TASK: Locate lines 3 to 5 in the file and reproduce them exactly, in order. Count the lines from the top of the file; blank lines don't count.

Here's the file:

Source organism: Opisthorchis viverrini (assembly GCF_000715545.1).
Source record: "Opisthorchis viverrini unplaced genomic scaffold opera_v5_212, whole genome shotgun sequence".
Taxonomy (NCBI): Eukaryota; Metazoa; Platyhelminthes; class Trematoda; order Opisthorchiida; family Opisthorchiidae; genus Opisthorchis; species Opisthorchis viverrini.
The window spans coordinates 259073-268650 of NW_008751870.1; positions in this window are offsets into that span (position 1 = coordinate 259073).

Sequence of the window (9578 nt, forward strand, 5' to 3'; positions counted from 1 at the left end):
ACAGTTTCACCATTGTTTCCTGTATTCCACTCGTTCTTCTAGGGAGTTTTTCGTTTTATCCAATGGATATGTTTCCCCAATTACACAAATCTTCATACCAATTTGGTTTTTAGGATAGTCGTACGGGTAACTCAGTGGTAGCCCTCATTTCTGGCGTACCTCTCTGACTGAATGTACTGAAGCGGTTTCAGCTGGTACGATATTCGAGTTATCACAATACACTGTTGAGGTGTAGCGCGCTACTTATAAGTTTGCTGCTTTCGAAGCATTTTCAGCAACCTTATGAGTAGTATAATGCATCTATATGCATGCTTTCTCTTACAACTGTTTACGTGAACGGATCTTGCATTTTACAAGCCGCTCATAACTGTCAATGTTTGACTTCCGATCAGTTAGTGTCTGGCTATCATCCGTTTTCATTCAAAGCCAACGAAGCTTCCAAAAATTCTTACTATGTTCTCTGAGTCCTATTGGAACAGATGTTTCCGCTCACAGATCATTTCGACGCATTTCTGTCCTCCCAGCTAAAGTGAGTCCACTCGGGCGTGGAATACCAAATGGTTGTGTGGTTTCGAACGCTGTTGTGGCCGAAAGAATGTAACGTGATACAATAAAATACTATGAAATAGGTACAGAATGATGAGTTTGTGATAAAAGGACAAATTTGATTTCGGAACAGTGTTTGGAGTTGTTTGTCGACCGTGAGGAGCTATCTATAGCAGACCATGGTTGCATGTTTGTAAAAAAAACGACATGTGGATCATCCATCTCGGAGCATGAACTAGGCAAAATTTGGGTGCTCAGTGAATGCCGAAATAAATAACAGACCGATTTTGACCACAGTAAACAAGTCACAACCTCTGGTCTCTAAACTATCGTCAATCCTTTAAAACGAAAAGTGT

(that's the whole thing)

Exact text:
Taxonomy (NCBI): Eukaryota; Metazoa; Platyhelminthes; class Trematoda; order Opisthorchiida; family Opisthorchiidae; genus Opisthorchis; species Opisthorchis viverrini.
The window spans coordinates 259073-268650 of NW_008751870.1; positions in this window are offsets into that span (position 1 = coordinate 259073).

Sequence of the window (9578 nt, forward strand, 5' to 3'; positions counted from 1 at the left end):